Thursday, June 28, 2012

Spice Wars, Opium Wars, Slave Traders: the Past is Still Present

A recent story on the BBC about Afo, the mother clove tree in Indonesia that survived Dutch 'extirpation', rounded out a number of stories about the early days of European exploration and trade development and exploitation that I have found compelling and thought provoking.  Barry Unsworth, who died 5 June 2012, wrote Sacred Hunger, for which he won the Booker Prize in 1992.  Sacred Hunger is a journey through the Atlantic Slave Trade, from the building of a slave ship to picking up and delivering the 'cargo' to the destruction of the slave ship.  The characters are not stereotypes, the tension and drama is palpable on every page.  This exploration of greed, selfishness, moral and philosophical blindness in the name of 'sacred hunger'...the profit motive...is a cautionary tale for our times.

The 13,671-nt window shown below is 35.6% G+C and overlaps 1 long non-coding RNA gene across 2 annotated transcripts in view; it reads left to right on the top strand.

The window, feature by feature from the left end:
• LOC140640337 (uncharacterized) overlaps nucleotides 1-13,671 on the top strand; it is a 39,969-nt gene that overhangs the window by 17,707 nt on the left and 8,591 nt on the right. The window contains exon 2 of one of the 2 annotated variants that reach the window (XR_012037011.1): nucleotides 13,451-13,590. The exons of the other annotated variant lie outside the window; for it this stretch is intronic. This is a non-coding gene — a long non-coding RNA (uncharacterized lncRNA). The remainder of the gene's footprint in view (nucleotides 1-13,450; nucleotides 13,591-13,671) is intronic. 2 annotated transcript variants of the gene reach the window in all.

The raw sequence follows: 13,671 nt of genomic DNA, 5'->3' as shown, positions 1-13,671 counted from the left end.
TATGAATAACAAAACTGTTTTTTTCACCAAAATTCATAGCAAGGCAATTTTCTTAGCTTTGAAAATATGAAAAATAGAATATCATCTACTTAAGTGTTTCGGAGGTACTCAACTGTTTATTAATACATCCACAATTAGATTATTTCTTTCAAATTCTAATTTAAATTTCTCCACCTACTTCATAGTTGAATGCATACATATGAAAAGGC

Four other books on the general theme of Europeans displacing Arabs in controlling the spice and slave trades, are The Thousand Autumns of Jacob de Zoet by David Mitchell, Kalimantaan by C.S Godshalk (a terrible piece of fiction, but fascinating story of a real-life person/situation), and Amitav Ghosh's Sea of Poppies and River of Smoke.

All of the authors mentioned above spent quality and quantity time and energy researching these topics:  the reader has no excuse for ignorance!

No comments: